When I come back from a quiet hike, I am always able to refocus myself on my career goals, my goals to help people experience the thoughts and happiness that I experience every day, and my goals for being healthier and more caring towards the environment.

I guess not everyone is able to look within themselves just because of a quiet one on one connection with nature, and maybe some of you don’t believe in the things I do, and that’s totally fine. However, I still argue that the scientific effects alone are enough of a reason to get outdoors and connect with nature.

Many people that are reading this are probably city dwellers like myself. I understand it can be quite a daunting task to get outside and find a new and exciting place to explore. However, I have learned that a quick Google Search for the best hiking spots in {Your City Here} has turned out to provide many hidden gems that you would have never known were there if you weren’t actively seeking them out.

You can also integrate hiking into your travel. I have some ideas about doing this that I will most certainly share in another article.

So the moral of the story is, that everyone should be getting outdoors and going on a hike here and there to better their mental health. This includes you. When I first moved to the city I made quite a few excuses for not hiking. I quickly realized that a large majority of these excuses, other than terrible weather, were not valid reasons to stay indoors. The more I’ve been able to get outside and explore, the more I’ve been able to enjoy the weekdays and power through work.

If you have any tips for finding new places to hike, want to talk about places I hike, or just want to say hello feel free to leave comments below. I love chatting with those who are reading, so don’t be shy.


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8 thoughts on “The Mental Health Benefits Of Hiking

  • I absolutely love hiking! I also grew up spending lots of time outdoors but with years that changed due to school then work.
    I live in the Netherlands so I’m lucky to have ability to ride my bike pretty much everywhere 🙂 Even though we don’t have much untouched nature, still you can find a piece of forest to reconnect with nature, contemplate and just enjoy being in the now, which I find is much easier than meditating at home.
    I absolutely agree with you that everyone should be getting outdoors more often…it’s so therapeutic!

    • Dalton


      Awesome thoughts! It is tough with school and work and now I have to make it a point to get outside. Cycling is great too! It really allows you to see the countryside and explore just as hiking does. Sometimes more.

      I find it awesome that you also find therapeutic benefits in hiking. Thanks for reading!


  • You are right. Staying in all the time is a risk. I only go out the door if working or going to the store for the most part. It can get to you if you are not careful. Hiking in a nice peaceful place is relaxing and good for the mental health and physical. Of course here in Kansas hiking up a mountain is a bit tough. You really have to look hard for one to hike up ! How ever we do have some nice lakes and stuff that are enjoyable to walk around, oh and no bears to eat us so that is a plus.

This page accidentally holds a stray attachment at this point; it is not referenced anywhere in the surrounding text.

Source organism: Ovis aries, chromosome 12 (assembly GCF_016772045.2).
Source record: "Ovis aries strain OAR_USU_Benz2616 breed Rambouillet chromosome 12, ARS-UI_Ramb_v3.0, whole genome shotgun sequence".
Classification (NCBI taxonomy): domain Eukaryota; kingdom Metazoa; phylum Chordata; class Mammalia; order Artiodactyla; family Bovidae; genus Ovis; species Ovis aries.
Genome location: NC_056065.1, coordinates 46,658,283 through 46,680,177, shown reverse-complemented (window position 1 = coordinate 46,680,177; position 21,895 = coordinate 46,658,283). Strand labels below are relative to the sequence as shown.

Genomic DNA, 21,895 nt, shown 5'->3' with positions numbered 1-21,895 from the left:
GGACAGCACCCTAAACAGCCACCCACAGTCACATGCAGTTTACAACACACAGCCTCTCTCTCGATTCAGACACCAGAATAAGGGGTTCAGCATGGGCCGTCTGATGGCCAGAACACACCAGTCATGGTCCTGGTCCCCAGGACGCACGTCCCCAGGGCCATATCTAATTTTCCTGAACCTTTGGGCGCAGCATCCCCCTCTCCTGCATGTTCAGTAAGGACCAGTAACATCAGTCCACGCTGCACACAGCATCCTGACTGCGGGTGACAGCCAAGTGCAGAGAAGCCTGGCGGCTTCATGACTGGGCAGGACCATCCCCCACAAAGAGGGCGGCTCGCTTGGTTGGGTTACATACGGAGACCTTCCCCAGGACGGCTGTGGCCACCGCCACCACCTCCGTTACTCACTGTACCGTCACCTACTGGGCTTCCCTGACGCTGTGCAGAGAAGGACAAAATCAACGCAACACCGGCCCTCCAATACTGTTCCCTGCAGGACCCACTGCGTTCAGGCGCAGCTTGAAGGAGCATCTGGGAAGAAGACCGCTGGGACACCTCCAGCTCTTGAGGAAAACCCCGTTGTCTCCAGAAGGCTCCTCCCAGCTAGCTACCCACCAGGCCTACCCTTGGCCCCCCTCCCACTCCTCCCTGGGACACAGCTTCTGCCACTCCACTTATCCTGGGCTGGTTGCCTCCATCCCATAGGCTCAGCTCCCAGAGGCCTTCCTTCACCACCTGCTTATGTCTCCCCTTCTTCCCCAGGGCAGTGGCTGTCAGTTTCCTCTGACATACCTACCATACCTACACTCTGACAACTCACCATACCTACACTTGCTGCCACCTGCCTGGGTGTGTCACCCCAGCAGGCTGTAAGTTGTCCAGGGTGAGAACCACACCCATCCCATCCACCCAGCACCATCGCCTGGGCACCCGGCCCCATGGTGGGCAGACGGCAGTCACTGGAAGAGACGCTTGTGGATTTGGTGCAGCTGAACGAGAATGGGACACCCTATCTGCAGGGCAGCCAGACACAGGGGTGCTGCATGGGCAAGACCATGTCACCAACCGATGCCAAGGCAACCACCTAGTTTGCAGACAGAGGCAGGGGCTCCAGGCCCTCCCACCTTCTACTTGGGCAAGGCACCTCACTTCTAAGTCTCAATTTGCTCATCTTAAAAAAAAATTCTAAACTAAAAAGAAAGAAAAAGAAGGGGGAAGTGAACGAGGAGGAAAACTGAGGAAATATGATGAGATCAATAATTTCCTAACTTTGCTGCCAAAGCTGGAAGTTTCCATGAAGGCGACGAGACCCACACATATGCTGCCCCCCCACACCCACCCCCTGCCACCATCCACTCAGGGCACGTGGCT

• Dalton

      Haha, thanks for reading Mark. It’s tough when you really only leave for the necessities. Kansas is a bit different than here in California but it sounds like you do still have some solid options! Without all the California grizzlies also.


  • Eye-opener article! I used to take a walk in the city, 800 steps a day, with a help of my fitness tracker. From now on, I will try hiking very soon. Thanks for this valuable information.

    • Dalton

      Hi Christian,

      I’m glad this was helpful to you. 800 steps is a great start to at least get moving. Hiking usually puts me up in the 20-30k steps range depending on how solid of a hike it was.


  • I’m like you – grew up in the country, moved to the city and I miss being in nature. I do love a good hike, but while we’re on the topic of mental health and hiking I do get some anxiety around hiking alone sometimes. My overly safety conscious (ok, slightly paranoid) brain goes off on all kinds of tangents about what would happen if I tripped and broke an ankle, all alone in the wilderness. Do you have some tips for making solo hiking safer?


    • Dalton


      This is a good alternate perspective as I never really thought about that side of it! Thanks for bringing that to my attention. I think my biggest suggestions would be first off always letting people know where you’re going and the route you plan to take if it is something more back country. If it is just a populated trail around town you will likely be alright if you pack the appropriate food and water supplies to get you through a day of hiking. I always over pack a bit as I’d rather have excess and not too little.

      If you can manage to find someone to hike with, this is usually the best as you generally can have decent conversation if you are concerned about hiking alone. I think that as far as safety from animals or maybe other people on the trail goes I would always carry some pepper spray or personally I carry a pretty big skinning knife with me most of the time on my belt. I know a lot of people that hike back country where bears are popular who have invested in pistols but guns aren’t necessarily for everyone so I would probably stick to the previous two options if you are looking to hike locally.

      Hope that helps and thanks for reading!